Diabetes is running at record levels worldwide and half the people estimated to have the disease are, as yet, undiagnosed, according to a recent report.
The number of people living with diabetes is now put at 371 million, up from 366 million a year ago, with numbers expected to reach 552 million by 2030, the International Diabetes Federation (IDF) said.
While diabetes is often viewed as a western problem, since the vast majority of people have type 2 disease which is linked to obesity and lack of exercise, the disease is also spreading rapidly in poorer countries, alongside urbanization, and four out of five diabetics now live in low and middle-income countries, opening up new opportunities and challenges for the drug industry.
China alone has 92.3 million people with diabetes, more than any other nation in the world, and the hidden burden is also enormous in sub-Saharan Africa where limited healthcare means less than a fifth of cases get diagnosed.
The IDF estimates that, globally, 187 million people do not yet know they are suffering from the condition.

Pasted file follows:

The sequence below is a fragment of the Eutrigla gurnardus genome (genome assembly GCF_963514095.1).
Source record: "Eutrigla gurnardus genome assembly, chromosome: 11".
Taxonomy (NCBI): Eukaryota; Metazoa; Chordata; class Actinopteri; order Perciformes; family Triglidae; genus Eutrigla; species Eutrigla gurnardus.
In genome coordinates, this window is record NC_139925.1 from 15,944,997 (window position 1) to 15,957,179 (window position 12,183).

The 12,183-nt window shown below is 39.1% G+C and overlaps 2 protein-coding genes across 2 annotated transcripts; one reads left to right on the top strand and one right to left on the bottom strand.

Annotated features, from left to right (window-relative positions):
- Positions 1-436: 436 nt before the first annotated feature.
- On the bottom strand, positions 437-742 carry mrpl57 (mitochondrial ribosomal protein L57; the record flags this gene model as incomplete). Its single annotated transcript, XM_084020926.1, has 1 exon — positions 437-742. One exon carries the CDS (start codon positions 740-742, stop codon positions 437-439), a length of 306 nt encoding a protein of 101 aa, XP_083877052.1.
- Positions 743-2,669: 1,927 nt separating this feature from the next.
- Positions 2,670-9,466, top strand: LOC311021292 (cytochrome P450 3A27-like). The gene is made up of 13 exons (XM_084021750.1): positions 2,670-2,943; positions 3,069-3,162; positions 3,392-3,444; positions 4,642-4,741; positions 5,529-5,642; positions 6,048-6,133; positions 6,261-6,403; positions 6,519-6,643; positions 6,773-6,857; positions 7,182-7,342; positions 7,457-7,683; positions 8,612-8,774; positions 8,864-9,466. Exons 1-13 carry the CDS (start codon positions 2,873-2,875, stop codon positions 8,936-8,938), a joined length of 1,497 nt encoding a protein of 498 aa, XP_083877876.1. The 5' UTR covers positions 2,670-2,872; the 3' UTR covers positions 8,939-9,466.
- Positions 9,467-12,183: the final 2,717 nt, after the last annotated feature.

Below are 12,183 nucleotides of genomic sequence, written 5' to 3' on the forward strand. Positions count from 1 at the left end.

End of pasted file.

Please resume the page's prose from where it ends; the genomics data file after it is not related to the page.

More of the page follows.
The prevalence of diagnosed diabetes increased in all U.S. states, the District of Columbia, and Puerto Rico between 1995 and 2010, according to a study from the Centers for Disease Control and Prevention (CDC). During that time, the prevalence of diagnosed diabetes increased by 50 percent or more in 42 states, and by 100 percent or more in 18 states.
The report, appearing in CDC’s Morbidity and Mortality Weekly Report, finds that states with the largest increases are Oklahoma (226 percent), Kentucky (158 percent), Georgia (145 percent), Alabama (140 percent), and Washington (135 percent).